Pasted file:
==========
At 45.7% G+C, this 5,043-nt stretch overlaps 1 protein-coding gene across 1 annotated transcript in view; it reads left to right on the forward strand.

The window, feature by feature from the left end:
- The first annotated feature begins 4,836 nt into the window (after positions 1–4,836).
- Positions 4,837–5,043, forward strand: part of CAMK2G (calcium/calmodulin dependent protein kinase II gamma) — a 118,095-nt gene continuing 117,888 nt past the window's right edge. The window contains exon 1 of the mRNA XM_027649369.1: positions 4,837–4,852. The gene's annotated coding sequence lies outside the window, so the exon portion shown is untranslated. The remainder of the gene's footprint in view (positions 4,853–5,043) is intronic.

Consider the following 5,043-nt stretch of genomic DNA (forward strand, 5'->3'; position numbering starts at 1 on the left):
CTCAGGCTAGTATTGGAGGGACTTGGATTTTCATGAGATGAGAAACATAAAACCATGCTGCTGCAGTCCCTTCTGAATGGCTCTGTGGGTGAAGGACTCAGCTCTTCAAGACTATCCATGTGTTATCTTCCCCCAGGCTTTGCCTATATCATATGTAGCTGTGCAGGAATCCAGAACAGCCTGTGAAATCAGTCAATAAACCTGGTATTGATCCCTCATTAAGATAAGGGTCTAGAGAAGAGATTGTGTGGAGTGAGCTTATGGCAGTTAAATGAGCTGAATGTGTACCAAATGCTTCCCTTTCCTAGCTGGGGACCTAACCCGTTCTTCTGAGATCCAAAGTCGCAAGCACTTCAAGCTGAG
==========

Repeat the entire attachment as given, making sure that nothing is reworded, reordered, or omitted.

At 45.7% G+C, this 5,043-nt stretch overlaps 1 protein-coding gene across 1 annotated transcript in view; it reads left to right on the forward strand.

The window, feature by feature from the left end:
- The first annotated feature begins 4,836 nt into the window (after positions 1–4,836).
- Positions 4,837–5,043, forward strand: part of CAMK2G (calcium/calmodulin dependent protein kinase II gamma) — a 118,095-nt gene continuing 117,888 nt past the window's right edge. The window contains exon 1 of the mRNA XM_027649369.1: positions 4,837–4,852. The gene's annotated coding sequence lies outside the window, so the exon portion shown is untranslated. The remainder of the gene's footprint in view (positions 4,853–5,043) is intronic.

Consider the following 5,043-nt stretch of genomic DNA (forward strand, 5'->3'; position numbering starts at 1 on the left):
CTCAGGCTAGTATTGGAGGGACTTGGATTTTCATGAGATGAGAAACATAAAACCATGCTGCTGCAGTCCCTTCTGAATGGCTCTGTGGGTGAAGGACTCAGCTCTTCAAGACTATCCATGTGTTATCTTCCCCCAGGCTTTGCCTATATCATATGTAGCTGTGCAGGAATCCAGAACAGCCTGTGAAATCAGTCAATAAACCTGGTATTGATCCCTCATTAAGATAAGGGTCTAGAGAAGAGATTGTGTGGAGTGAGCTTATGGCAGTTAAATGAGCTGAATGTGTACCAAATGCTTCCCTTTCCTAGCTGGGGACCTAACCCGTTCTTCTGAGATCCAAAGTCGCAAGCACTTCAAGCTGAG